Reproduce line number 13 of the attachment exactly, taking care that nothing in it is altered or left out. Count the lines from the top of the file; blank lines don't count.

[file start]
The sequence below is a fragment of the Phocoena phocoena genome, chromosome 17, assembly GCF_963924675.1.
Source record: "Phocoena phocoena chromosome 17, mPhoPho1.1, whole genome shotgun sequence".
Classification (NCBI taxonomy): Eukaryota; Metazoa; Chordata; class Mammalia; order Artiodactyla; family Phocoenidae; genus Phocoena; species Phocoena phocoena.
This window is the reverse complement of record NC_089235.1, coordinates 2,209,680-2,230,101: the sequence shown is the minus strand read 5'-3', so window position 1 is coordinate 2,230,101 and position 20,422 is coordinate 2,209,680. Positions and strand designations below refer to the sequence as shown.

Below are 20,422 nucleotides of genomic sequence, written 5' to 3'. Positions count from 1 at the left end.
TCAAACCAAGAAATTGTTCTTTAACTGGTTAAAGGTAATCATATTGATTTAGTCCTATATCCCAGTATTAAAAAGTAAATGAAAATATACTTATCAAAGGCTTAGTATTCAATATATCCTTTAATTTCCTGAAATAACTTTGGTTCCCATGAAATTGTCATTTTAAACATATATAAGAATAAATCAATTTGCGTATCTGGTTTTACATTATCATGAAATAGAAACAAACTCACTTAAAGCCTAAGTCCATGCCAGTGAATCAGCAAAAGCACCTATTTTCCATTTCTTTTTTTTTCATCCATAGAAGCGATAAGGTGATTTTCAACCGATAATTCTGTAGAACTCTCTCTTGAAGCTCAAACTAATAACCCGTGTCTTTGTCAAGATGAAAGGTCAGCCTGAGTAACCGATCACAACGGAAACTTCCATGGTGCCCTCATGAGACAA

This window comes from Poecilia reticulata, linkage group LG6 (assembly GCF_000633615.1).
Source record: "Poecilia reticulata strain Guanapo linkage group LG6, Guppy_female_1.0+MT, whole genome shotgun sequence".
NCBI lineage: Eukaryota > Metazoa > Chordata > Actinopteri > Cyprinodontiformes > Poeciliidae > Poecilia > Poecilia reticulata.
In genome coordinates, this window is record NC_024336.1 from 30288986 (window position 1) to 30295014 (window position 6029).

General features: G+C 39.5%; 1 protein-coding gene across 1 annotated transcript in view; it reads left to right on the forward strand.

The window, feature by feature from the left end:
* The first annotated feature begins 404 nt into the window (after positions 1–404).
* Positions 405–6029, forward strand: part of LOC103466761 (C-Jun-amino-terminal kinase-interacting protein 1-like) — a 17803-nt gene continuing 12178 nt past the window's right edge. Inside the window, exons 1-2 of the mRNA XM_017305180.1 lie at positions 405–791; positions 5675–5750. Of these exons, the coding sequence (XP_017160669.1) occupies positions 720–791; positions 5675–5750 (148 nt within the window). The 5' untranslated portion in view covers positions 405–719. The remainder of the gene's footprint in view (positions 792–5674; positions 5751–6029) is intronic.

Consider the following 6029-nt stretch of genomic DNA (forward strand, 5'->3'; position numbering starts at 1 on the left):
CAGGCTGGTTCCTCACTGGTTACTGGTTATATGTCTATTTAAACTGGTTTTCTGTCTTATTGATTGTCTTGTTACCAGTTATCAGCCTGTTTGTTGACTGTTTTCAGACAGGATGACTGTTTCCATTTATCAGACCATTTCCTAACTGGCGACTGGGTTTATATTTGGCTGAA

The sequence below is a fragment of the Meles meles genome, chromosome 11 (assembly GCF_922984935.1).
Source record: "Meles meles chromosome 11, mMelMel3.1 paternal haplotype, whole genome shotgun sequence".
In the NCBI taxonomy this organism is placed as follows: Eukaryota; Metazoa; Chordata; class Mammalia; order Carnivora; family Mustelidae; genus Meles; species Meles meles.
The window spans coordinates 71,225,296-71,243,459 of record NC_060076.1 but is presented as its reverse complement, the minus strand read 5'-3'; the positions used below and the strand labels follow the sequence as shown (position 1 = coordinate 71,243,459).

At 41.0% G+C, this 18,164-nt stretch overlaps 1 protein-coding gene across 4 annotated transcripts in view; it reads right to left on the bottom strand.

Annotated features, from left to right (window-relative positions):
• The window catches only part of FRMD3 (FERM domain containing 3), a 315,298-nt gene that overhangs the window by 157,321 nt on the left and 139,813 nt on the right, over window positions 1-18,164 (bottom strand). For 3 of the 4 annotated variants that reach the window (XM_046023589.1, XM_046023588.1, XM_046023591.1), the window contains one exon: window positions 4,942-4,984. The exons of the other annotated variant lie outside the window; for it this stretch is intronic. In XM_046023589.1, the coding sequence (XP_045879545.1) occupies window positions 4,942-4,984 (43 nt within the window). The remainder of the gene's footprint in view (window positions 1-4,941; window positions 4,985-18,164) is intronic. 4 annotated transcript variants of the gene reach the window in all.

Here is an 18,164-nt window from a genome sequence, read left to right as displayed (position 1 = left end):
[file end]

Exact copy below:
* The first annotated feature begins 404 nt into the window (after positions 1–404).